Friday, July 29, 2011
A Liturgical Rant: Wearing Underwear Over Outerwear
I'm old enough to remember very well the days prior to the Second Vatican Council. I began serving Mass in 1957 when I was seven years old, and often served two or three Masses a day. I then spent high school and college in the seminary during and after the Council; liturgically, that's a lot of experience! I first served as a liturgical Master of Ceremonies when I was 15. OK, that's some background.
For centuries, the accepted practice for all clerics in the major orders was to wear the amice, alb, cincture, and maniple. Over these foundational vestments, the subdeacon added the outer vestement of the subdeacon, the tunicle. Over those same foundational vestments, the deacon added the stole (tied diagonally and held in place by the cincture) and then the outer vestment of the deacon, the dalmatic. Over those same foundational vestments, the priest added the stole (worn crossed over his chest and held in place by the cincture) and then the outer vestment of the priest, the chasuble. Notice the pattern? THE OUTER VESTMENT, by definition, was worn OVER EVERYTHING ELSE!
Catholic clergy didn't adopt the Protestant practice of a "preaching stole" worn over other vestments.
So -- what happened? Why do priests and now some deacons choose to wear these so-called "overlay" stoles? How did this liturgical novelty catch on, DESPITE liturgical guidance (read: law) otherwise?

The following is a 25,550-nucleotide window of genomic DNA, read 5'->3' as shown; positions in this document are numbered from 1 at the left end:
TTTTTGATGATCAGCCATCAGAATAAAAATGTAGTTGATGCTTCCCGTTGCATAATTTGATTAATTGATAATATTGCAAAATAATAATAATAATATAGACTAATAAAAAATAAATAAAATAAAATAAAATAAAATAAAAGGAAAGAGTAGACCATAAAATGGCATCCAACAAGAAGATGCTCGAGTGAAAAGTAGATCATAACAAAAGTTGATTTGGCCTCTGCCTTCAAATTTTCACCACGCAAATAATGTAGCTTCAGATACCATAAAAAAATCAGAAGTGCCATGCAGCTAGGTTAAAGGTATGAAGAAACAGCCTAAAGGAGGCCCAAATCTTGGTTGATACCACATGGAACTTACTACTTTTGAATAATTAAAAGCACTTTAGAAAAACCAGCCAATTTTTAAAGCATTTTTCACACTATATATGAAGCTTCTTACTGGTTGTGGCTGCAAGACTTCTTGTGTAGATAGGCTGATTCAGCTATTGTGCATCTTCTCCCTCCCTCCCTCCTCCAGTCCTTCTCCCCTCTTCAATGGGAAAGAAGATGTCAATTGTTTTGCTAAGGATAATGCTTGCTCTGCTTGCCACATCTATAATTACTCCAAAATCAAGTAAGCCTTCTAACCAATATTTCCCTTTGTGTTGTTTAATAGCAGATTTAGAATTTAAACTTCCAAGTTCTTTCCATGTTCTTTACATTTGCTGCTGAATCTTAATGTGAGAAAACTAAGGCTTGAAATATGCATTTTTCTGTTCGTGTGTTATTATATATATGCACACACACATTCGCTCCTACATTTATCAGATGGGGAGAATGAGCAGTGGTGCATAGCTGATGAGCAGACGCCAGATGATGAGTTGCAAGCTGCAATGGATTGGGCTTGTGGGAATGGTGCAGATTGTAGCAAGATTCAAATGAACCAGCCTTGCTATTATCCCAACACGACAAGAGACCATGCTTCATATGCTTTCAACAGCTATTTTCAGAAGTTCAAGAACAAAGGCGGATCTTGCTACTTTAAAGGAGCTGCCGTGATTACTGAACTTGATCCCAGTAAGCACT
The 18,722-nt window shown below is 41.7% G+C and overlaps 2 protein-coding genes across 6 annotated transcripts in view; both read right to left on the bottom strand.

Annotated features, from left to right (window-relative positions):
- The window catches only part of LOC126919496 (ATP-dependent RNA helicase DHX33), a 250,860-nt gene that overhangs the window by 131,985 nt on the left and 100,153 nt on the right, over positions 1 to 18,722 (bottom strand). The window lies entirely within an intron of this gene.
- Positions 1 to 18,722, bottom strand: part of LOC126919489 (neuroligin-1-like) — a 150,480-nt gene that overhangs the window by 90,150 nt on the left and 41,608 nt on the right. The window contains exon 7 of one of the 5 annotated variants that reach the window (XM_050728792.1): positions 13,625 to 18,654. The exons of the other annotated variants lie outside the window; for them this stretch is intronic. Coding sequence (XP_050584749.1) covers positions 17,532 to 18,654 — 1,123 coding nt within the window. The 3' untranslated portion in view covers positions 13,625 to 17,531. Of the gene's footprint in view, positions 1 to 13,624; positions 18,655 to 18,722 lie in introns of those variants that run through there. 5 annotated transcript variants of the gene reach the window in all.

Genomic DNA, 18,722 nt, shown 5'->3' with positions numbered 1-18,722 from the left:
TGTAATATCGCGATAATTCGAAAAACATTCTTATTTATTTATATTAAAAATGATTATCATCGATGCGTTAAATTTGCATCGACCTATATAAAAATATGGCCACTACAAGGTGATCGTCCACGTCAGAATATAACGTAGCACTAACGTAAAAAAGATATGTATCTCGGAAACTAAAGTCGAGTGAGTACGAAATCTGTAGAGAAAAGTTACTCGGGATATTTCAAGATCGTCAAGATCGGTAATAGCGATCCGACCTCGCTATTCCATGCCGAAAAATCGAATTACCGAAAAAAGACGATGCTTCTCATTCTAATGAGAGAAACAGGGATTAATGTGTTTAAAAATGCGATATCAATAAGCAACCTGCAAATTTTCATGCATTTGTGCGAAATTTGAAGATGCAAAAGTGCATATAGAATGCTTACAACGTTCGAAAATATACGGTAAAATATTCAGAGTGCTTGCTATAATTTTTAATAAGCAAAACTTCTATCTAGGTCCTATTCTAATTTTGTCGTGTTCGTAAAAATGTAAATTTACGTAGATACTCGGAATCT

Let's get the legal stuff out of the way. The General Instruction of the Roman Missal (the GIRM) has always stated that the dalmatic or chasuble is worn OVER the stole and other foundational vestments. Period. So why do some choose to wear their liturgical "underwear" over their liturgical "outerwear"?
I think there are a couple of things at play here.
First -- and this is a good thing -- we have seen a wonderful emphasis on the primary role of the bishop, presbyter and deacon for preaching the Good News. I get that, and support it. This led some priests, immediately after the Council, to adopt the common practice of other Christian churches to wear the stole, associated by many of those Churches with the function of preaching, OVER their chasubles. Vestment makers picked up on this and began to design "overlay" stoles. Still, it's worth noting that the liturgical law of the Church has NOT changed on this regard: it still tells us to wear the stole UNDER the chasuble/dalmatic. What's next, wearing the cincture over the chasuble/dalmatic? How about throwing on an amice over everything? That would be an interesting look, too!
Second -- for deacons, many of us are still getting used to the dalmatic. After the Council, most parishes got rid of their old "Mass sets": fiddleback chasubles, dalmatics/stoles, and tunicles. New liturgical vestment styles were developed, except that in the late 1960s and early 1970s these often didn't include vestments for the deacon, since the permanent diaconate was still in its infancy. This led to expedient of wearing an alb along with a "priest" stole tied or pinned diagonally. There were very few dalmatics. This led to the liturgical innovation of a deacon of the Mass wearing only an alb and a stole: this was NEVER the practice prior to the Council. So, deacons often associated the stole as the primary sign of their Order of Deacon. HOWEVER, the actual sign of the deacon is the DALMATIC: that is the vestment unique to the diaconate (and the episcopate). So, when overlay stoles were developed by the vestment makers, they gradually extended that mistake to the deacon's vestments as well, and some deacons have embraced it because they can wear "their" identifying vestment (mistakenly assumed to be the stole) in plain view over the dalmatic.
During this time of ongoing liturgical renewal, it seems a good time to get back to the basics: Wear the stole UNDER the dalmatic!